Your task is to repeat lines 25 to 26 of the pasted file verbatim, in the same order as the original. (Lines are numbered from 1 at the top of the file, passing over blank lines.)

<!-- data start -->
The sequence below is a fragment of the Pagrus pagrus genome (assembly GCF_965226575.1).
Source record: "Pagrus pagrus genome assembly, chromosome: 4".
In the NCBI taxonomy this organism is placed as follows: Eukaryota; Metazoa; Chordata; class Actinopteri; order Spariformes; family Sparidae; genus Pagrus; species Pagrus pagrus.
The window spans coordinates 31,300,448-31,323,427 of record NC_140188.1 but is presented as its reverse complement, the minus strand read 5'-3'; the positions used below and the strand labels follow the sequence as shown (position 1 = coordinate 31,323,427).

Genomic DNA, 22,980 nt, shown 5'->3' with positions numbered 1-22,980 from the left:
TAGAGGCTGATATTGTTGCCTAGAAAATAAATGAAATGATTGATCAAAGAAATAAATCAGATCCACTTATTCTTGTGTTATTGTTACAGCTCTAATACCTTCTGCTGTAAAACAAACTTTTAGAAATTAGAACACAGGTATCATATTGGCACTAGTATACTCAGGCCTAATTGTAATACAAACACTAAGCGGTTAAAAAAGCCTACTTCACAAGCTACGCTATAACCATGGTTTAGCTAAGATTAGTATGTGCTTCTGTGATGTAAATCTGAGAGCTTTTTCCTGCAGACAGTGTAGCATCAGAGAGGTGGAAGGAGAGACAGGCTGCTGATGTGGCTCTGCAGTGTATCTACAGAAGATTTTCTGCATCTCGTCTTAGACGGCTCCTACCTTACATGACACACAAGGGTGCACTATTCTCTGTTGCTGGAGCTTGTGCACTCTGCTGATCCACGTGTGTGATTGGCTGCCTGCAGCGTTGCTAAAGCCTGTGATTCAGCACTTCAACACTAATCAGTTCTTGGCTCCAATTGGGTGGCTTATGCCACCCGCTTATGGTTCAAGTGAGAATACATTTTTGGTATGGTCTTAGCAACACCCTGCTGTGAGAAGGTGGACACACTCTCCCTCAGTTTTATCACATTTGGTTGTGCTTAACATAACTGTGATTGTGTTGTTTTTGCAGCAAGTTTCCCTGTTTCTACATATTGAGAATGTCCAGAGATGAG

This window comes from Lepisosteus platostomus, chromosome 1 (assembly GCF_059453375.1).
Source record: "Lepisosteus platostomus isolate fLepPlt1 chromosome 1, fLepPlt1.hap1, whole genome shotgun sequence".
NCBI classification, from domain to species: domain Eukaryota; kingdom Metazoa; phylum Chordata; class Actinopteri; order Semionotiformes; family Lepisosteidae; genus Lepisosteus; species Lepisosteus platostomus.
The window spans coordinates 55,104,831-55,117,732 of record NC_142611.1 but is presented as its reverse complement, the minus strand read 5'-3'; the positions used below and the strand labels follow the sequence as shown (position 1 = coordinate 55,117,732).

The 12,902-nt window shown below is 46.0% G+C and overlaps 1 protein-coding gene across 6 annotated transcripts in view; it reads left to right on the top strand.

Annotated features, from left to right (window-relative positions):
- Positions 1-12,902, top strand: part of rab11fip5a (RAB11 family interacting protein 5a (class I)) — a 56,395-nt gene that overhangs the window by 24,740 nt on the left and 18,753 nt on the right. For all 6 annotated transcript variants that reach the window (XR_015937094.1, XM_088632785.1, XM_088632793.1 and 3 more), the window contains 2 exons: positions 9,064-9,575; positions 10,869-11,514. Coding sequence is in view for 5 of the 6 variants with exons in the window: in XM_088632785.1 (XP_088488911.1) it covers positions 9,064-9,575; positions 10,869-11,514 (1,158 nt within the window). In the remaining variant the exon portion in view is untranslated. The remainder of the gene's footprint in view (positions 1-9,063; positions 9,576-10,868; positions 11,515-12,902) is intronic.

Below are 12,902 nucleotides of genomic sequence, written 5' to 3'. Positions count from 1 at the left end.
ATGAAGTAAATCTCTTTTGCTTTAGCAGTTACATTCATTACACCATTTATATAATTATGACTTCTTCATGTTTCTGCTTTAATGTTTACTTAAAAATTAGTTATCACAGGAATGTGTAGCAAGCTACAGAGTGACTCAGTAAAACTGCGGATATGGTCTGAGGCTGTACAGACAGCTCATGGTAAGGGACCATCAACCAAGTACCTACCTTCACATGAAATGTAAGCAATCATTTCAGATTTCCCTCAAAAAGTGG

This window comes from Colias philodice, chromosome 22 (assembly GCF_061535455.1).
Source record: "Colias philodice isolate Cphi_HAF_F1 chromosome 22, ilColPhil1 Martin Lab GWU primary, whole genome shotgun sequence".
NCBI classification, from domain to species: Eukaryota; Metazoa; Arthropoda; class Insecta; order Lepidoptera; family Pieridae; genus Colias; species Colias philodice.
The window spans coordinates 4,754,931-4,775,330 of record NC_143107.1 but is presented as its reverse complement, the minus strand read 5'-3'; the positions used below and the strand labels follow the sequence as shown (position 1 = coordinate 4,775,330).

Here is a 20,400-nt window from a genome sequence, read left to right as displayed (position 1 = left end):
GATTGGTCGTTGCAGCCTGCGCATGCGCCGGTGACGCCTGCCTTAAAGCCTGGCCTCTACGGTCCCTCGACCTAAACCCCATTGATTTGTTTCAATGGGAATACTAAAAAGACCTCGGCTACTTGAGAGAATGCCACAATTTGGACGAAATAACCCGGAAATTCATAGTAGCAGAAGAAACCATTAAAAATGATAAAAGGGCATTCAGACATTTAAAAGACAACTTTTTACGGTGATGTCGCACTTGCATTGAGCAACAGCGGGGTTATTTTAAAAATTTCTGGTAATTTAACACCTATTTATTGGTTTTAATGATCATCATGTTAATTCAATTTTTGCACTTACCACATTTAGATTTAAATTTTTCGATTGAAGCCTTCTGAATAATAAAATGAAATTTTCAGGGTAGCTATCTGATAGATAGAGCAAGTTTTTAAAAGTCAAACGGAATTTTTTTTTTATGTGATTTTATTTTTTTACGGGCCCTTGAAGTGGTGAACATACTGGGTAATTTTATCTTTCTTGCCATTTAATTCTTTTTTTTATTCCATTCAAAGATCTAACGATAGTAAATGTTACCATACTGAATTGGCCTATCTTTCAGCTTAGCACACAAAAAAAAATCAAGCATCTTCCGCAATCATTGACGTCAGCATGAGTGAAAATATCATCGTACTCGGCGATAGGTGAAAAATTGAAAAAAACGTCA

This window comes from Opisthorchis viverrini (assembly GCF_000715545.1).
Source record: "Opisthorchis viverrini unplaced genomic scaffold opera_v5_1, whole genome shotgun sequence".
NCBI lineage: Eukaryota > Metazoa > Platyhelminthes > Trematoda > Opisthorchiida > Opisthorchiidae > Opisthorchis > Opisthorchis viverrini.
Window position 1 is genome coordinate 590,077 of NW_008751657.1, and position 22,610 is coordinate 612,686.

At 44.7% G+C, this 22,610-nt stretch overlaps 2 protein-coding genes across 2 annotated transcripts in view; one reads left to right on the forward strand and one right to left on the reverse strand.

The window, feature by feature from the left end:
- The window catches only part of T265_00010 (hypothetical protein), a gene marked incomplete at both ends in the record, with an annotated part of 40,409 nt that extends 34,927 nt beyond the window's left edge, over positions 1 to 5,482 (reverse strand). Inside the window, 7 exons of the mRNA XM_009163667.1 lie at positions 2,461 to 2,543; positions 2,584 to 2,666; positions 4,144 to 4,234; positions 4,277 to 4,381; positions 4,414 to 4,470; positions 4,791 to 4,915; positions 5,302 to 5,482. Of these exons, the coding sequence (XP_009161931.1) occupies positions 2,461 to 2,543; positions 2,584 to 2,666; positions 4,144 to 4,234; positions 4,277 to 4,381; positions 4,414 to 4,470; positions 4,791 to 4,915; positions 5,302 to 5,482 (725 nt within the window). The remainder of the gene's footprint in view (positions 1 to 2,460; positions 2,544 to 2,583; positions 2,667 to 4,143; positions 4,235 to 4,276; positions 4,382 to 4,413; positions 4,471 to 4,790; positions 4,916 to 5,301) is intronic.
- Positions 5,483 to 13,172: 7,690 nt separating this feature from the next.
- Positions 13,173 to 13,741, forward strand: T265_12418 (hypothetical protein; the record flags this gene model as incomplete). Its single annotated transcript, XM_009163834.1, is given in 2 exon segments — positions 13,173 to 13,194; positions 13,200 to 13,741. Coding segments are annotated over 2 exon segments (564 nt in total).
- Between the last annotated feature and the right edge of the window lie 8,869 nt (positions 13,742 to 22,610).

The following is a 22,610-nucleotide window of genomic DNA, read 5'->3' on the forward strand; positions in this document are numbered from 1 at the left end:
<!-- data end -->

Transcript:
Window position 1 is genome coordinate 590,077 of NW_008751657.1, and position 22,610 is coordinate 612,686.

At 44.7% G+C, this 22,610-nt stretch overlaps 2 protein-coding genes across 2 annotated transcripts in view; one reads left to right on the forward strand and one right to left on the reverse strand.